Choosing Your Wedding Tartan

The most common question about tartan is "Do I have to be Scottish to wear tartan?". And the answer to that is a simple No.

If you are a Scot, or have Scottish ancestry you have the right to wear a tartan associated with your surname, but anyone may wear any tartan they choose, with the following exceptions:
  •     personal tartans
  •     tartans restricted by copyright or trademark
  •     tartans reserved for the Royal Family

Tartan is about showing that you belong to a group.

Other than being born into the group (clan) there are many ways to come into a group. Marriage, of course. That's how I acquired my "right" to wear the McDonald tartan, coming, as I do, from a clanless sept, my ancestry being based in Scandinavian Scotland. But there are many other perfectly acceptable justifications for why you would want to wear a particular tartan, including, close friendships, business partnerships, and geographical connections.

While clan tartans are generally worn by families associated with that clan but there isn't a one-to-one correspondence between name and tartan.  Most clans have more than one tartan design, and each tartan can have multiple variations, the most common of which are Ancient, Modern, Weathered, Hunting, and Dress. You might also come across Muted. These terms that refer to the same tartan produced in different hues, some of which might replicate the softer, grayer, tones of the older vegetable dyes.

An old Highland custom is to wear the host's clan tartan as a mark of honour, so it is perfectly all right for all the groomsmen to wear the groom's family tartan.

District tartans provide an alternative for those who know the area from which their family came, but do not know the clan affiliation, or whose ancestors came from places that were not in the "tartan area". Where a name cannot be traced to a particular area, or is a recent import to Scotland there are a number of national or universal tartans such a Caledonia, The Flower of Scotland, and Pride of Scotland.

Purists suggest that you should select a tartan associated with your own surname in preference to choosing a tartan associated with a paternal ancestral surname, and that both of those are preferable to choosing a tartan associated with a surname acquired by marriage or through a maternal ancestor.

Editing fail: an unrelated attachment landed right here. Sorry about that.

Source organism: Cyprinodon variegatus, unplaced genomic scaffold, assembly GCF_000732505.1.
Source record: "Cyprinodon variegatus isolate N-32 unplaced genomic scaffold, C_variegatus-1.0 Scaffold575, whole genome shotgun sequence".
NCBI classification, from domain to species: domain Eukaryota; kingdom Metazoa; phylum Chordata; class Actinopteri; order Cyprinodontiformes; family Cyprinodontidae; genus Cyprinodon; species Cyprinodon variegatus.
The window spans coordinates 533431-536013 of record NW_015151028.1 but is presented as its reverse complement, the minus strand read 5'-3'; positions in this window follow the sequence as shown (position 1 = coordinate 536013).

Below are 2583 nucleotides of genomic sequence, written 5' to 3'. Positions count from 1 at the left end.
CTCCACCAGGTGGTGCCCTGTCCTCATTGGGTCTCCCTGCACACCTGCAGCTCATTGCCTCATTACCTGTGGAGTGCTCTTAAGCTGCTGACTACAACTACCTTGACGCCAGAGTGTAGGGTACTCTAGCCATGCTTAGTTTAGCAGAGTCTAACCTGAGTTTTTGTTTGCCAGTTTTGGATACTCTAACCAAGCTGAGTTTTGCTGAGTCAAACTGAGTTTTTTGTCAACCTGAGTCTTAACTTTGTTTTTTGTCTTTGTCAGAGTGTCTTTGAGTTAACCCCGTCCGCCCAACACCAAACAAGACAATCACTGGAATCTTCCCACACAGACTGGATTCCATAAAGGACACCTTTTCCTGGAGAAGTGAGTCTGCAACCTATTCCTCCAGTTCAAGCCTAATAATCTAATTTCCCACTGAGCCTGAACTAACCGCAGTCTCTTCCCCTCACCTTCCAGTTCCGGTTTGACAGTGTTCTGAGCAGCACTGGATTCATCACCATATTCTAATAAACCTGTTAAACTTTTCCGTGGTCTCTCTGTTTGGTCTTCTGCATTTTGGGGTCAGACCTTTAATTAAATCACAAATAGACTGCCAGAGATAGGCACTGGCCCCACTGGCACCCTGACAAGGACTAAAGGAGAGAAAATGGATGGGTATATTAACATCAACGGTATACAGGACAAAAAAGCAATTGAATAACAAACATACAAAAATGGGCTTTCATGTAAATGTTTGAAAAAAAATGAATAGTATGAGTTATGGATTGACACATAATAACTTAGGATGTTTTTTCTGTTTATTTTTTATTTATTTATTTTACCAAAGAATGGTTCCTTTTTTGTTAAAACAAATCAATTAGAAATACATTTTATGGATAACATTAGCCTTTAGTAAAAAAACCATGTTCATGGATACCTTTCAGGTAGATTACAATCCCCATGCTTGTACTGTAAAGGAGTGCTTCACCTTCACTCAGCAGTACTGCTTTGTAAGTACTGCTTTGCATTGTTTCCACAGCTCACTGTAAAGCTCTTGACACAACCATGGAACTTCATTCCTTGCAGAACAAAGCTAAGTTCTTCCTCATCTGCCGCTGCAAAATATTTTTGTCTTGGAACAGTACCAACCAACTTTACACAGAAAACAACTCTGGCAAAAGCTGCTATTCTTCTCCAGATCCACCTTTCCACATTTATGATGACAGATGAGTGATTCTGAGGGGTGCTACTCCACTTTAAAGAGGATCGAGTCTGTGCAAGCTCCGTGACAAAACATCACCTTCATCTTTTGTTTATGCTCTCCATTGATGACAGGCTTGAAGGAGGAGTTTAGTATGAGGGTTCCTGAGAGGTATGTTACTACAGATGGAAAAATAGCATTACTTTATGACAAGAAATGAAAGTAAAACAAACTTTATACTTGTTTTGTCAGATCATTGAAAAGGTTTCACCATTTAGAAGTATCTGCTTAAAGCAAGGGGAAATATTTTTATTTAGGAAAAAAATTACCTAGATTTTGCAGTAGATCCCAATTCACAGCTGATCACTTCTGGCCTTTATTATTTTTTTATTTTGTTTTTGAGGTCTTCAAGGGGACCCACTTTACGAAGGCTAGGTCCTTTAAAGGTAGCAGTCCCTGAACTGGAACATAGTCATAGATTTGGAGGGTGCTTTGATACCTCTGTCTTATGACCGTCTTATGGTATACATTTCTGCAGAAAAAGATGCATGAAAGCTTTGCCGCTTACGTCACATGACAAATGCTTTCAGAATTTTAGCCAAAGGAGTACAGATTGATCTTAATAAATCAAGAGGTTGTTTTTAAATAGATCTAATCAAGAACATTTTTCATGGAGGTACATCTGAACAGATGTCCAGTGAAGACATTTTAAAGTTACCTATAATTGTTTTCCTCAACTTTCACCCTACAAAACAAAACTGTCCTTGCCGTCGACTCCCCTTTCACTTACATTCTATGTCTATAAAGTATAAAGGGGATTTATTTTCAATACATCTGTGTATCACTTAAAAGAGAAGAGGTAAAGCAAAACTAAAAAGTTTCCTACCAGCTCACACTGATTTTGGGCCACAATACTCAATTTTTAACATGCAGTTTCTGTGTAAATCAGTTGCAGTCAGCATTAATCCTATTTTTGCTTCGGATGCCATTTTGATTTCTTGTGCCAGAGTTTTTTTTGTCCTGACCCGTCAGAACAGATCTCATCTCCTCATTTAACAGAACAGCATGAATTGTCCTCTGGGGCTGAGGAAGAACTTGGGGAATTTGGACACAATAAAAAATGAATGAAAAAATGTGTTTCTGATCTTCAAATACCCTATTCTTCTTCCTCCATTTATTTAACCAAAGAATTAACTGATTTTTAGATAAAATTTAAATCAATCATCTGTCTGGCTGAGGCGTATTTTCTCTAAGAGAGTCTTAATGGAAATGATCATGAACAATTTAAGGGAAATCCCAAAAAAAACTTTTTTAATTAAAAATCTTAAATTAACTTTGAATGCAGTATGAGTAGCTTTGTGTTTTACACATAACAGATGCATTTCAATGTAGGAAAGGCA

Tradition has it that, if you have no tartan of your own you can wear the Black Watch (The Universal or Government Tartan) or the Hunting Stewart, among others.

The Royal Stewart* was originally adopted for the Royal family by Queen Victoria, but became so popular that the Royal family decided instead to adopt the Balmoral tartan, designed by Prince Albert, as the official Royal Tartan. It may only be worn by the Royal family and by Her Majesty's personal piper. *The pedantically correct Scottish spelling used by the Tartans Authority. Stuart  is the French version of the name!

While the Royal Stewart tartan continues to be the personal tartan of the Monarch, and,  theoretically, this means that it cannot be worn without the express permission of the Sovereign, due to its popularity it has now been classified a Universal tartan, meaning it can be worn by anyone who does not have their own clan tartan.

If you want to wear a tartan with a royal connection, there are also quite a few tartans named after royal personages that have no restrictions on who might wear them.

For your wedding, I will wear my McDonald tartan with an understated outfit. Where there are sensitivities relating to old clan enmities I wear a universal tartan, so I always do a little probing as to what tartan you and others close to you will be wearing.

Right or Left - the shoulder counts for women!

More and more I'm seeing advice on websites that flies in the face of long-established tradition. So here are the facts:
Over your right shoulder, ladies, UNLESS you are
  • a Lady Chief
  • the wife of a Clan Chief or Chieftain
  • the wife of a colonel in the Highland Regiment
  • part of a Scottish Country Dancing team (when competing - a special dispensation for practical reasons)

At Glynis & Gary's wedding the
                    men wore the Prince Charlie Jacket.

Fun Facts about Tartan 

  • Tartan (the word) most likely comes from French
    Most likely it is derived from the French words tartarin meaning Tartar cloth and tiretaine, which stems from the verb tirer (to pull). But it has also been suggested the term comes from the modern Scottish Gaelic tarsainn, meaning across, or from the Spanish tiritaña, a type of silk cloth, or the Gaelic breacan, meaning plaid or speckled.
  • Tartan didn't originate in Scotland - it came from Central Europe
    Textile historian E. J. W. Barber tells us that the Hallstatt culture of Central Europe, which is linked with ancient Celtic populations, produced tartan-like textiles between the 8th and 6th centuries BC. Tartan, as we know it today, didn't exist in Scotland until the 16th century and tartans didn’t become associated with specific clans until the 19th century. Before that people picked their plaids based on the colours, just as they do now.
  • Clan tartans as we know them stem from the early 19th century - here's a BBC clip on that topic
  • Queen Victoria is partly to thank for tartan’s popularity today
    When she turned up to the Great Exhibition in 1851 with her young sons, Albert and Alfred, decked out in full Highland attire, sales of tartan went through the roof, and became a particularly popular choice for school uniforms.